Beautiful! My favourite, though, is the door with the thistles. I have a soft spot for them. I bet that family was Scottish!

Liz said...

Cemeteries are such fascinating places - enjoyed the visit!
Liz @ Shortbread & Ginger

Pam of Eastlake Victorian said...

Hi Cass-

Hahaha! You are too funny! That sphinx does have that look in his eye. ;-) The whole Inez story is interesting, for sure. It does make sense, from a genealogy standpoint. I've been away for a long time, and need to catch up with you at That Old House!

-Pam

Pam of Eastlake Victorian said...

Hi Richard-

I enjoy cemetery humor, lol! I always loved the interesting old headstones and monuments from the past. I hope I can have something just as lovely when I kick the bucket!

-Pam

Pam of Eastlake Victorian said...

Hi Ashley-

That is a very pretty door, isn't it? I don't think I photographed the name on that one, but I bet you're right!

-Pam

Pam of Eastlake Victorian said...

Hi Liz-

Thanks for visiting! :-)

-Pam

flowerweaver said...

Wow, these are really neat--thanks for sharing your photos! I enjoy seeing old cemeteries. I think the pioneer cemetery behind our place is pretty interesting:
http://flowerweaver.blogspot.com/2011/02/sunday-stills-old-churches-and.html

Pam of Eastlake Victorian said...

Hi Flowerweaver-

Thanks! Your pioneer cemetery is very cool! I just love looking around older cemeteries... to me it's like going to a museum.

-Pam

Rose ~Victorian Rose ~ said...

Pam, can see you truly appreciate Old Victorian cemeteries
like I do. Oh so love the huge and beautiful monuments they made back then,
one could not afford one these days I'm sure.
Even the smaller ones are splendid in their beauty and the tenderness of
thought put into them.
I had heard about that little girl before....but I will have to read the story
again you have posted.... to refresh my memory.
THANK you so much for posting these...will look forward to all the
other photo's.
If you ever get to Indianapolis be sure to stop by the Old
Crown Hill Cemetery...it is most Historic as well, not only
for the Victorian portion of the cemetery, but the Civil War burial grounds
too. Hundreds of lovely monuments...many famous people buried there.

Pam of Eastlake Victorian said...

Hi Rose-

Thanks for the tip! I do love visiting cemeteries, especially the older, historic ones. Maybe you remember the story of little Inez when you lived here in Chicago. :-)

-Pam

Sea Witch said...

I have never had the opportunity to visit this lovely place of rest. So glad you posted so many photos. I adore visiting cemeteries and the stories that you can read on the stones. The memorials are amazing. Sea Witch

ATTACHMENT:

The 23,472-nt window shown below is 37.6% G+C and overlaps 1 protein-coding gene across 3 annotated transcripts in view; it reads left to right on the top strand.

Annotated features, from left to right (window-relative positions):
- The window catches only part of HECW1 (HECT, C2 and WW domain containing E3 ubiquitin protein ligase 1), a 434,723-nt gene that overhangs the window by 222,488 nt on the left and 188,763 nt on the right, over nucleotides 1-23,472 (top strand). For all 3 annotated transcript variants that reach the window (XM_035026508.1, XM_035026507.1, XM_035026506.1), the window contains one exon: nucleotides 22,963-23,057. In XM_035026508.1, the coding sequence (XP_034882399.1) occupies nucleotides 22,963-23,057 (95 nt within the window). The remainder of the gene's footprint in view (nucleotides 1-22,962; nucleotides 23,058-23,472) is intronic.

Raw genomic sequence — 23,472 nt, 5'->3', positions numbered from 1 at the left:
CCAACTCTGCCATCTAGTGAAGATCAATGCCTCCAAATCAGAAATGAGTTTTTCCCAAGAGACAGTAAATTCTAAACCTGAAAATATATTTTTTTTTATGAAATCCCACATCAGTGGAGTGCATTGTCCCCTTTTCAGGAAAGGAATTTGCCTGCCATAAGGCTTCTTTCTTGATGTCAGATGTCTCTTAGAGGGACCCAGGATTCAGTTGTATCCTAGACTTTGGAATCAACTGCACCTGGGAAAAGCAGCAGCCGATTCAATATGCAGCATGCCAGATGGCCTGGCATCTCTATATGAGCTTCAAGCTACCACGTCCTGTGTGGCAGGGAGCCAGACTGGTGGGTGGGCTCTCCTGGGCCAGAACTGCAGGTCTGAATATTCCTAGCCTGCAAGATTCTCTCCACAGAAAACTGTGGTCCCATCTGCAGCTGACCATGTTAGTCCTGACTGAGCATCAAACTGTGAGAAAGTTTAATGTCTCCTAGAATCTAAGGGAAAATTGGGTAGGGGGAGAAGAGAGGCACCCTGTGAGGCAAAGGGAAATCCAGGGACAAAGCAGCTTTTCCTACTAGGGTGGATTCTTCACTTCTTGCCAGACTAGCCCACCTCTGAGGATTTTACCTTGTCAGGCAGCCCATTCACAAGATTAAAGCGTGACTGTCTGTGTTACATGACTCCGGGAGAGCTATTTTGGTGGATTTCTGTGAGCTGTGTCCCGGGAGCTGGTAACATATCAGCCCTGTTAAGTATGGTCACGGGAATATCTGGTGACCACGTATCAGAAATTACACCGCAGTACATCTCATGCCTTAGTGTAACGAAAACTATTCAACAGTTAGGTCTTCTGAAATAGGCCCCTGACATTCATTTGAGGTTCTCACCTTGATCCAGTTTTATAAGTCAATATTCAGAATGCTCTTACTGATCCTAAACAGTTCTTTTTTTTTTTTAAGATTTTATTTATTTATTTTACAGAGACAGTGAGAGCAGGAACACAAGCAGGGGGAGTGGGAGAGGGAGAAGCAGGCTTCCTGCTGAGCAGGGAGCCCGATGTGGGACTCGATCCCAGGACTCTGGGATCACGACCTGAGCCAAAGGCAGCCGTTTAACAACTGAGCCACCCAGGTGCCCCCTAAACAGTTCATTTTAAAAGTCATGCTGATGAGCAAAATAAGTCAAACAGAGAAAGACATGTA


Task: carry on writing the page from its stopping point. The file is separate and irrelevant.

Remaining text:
Pam of Eastlake Victorian said...

Hi Sea Witch-

Most people don't visit the cemeteries when they come to Chicago. Ours aren't as old as some in other parts of the country. I'm glad you enjoyed my photos!

-Pam

The Dusty Victorian said...

Hello Pam,
Fascinating post. Taft is one of my favourite sculptors of the genre. Very touching.
Anyes
XX

Pam of Eastlake Victorian said...

Hi Anyes-

Yes, Lorado Taft did some beautiful works. My next post on Graceland Cemetery will feature another one of his commissioned monuments there!

-Pam

Mrs. D said...

There is always an unexpected (wonderous) look into the past when I go to your website! My goodness Pam, what a great post.

Thank you for taking me on a stroll through Graceland Cemetery to learn about famous Chicagoans! You are so creative.

I want to re-emphasize an invitation to you and your husband to visit me here in Wisconsin at my old Victorian. Nothing would be finer than to meet you in person.

Mrs D.
http//:www.1893victorianfarmhouse.blogspot.com

Pam of Eastlake Victorian said...

Hi Mrs. D-

How sweet, thank you! I'm glad you liked the post, and we'd love to go up to your 1893 Victorian Famhouse to visit you one of these days! Your house is so beautiful, as are you, and it would be exciting to meet in person. Maybe we can plan it in the Spring. Great idea! :-)

-Pam

Pam said...

The monuments look so much like some of the ones in Columbus's oldest cemetery. It is from the same era and it came to be when they moved the burial of people from downtown to the outskirts of town also. I like that they plexiglassed the girl's monument. I feel bad when I see some of the stones deteriorated. They should last forever.

Pam of Eastlake Victorian said...

Hi Pam-

How interesting that Columbus's cemetery has a similar history! I would love to see it someday. I don't know how the plexiglass came about, but I'm sure glad it's there, too. A few years back, someone took an axe to the plexiglass, but thankfully didn't penetrate it and ruin the monument!

-Pam

wsidejack said...

Pam:

I enjoyed your piece on Graceland. Thanks for linking the section on the Inez Clarke/Briggs grave to my article with Bill Willard on the subject.

Best,

John Binder

Pam of Eastlake Victorian said...

Hi John,

There was so much misinformation out there on Inez Clarke/Briggs, it was hard to find the truth. When I read your story, it all made perfect sense. Poor spelling, misunderstandings, past marriages and dead children... you come across it all so often when doing genealogical research. I'm glad you uncovered the truth about Inez, and put the mystery to rest. Thanks for putting that information out there.

-Pam